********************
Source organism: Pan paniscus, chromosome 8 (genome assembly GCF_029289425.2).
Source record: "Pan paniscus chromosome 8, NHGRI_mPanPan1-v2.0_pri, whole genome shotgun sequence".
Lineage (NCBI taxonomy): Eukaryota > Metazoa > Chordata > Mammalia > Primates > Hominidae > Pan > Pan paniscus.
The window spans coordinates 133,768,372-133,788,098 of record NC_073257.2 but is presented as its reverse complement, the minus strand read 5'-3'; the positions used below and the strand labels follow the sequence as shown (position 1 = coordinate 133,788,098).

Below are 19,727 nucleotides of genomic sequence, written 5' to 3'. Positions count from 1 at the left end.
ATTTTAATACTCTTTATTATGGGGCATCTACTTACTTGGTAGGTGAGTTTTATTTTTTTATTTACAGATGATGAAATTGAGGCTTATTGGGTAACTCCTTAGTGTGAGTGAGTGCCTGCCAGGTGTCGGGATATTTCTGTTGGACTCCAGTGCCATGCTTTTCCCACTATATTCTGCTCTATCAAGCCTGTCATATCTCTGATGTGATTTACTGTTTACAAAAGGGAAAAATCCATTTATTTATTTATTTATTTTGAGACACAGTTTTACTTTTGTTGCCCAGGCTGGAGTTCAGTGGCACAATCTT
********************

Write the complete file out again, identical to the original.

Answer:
Source organism: Pan paniscus, chromosome 8 (genome assembly GCF_029289425.2).
Source record: "Pan paniscus chromosome 8, NHGRI_mPanPan1-v2.0_pri, whole genome shotgun sequence".
Lineage (NCBI taxonomy): Eukaryota > Metazoa > Chordata > Mammalia > Primates > Hominidae > Pan > Pan paniscus.
The window spans coordinates 133,768,372-133,788,098 of record NC_073257.2 but is presented as its reverse complement, the minus strand read 5'-3'; the positions used below and the strand labels follow the sequence as shown (position 1 = coordinate 133,788,098).

Below are 19,727 nucleotides of genomic sequence, written 5' to 3'. Positions count from 1 at the left end.
ATTTTAATACTCTTTATTATGGGGCATCTACTTACTTGGTAGGTGAGTTTTATTTTTTTATTTACAGATGATGAAATTGAGGCTTATTGGGTAACTCCTTAGTGTGAGTGAGTGCCTGCCAGGTGTCGGGATATTTCTGTTGGACTCCAGTGCCATGCTTTTCCCACTATATTCTGCTCTATCAAGCCTGTCATATCTCTGATGTGATTTACTGTTTACAAAAGGGAAAAATCCATTTATTTATTTATTTATTTTGAGACACAGTTTTACTTTTGTTGCCCAGGCTGGAGTTCAGTGGCACAATCTT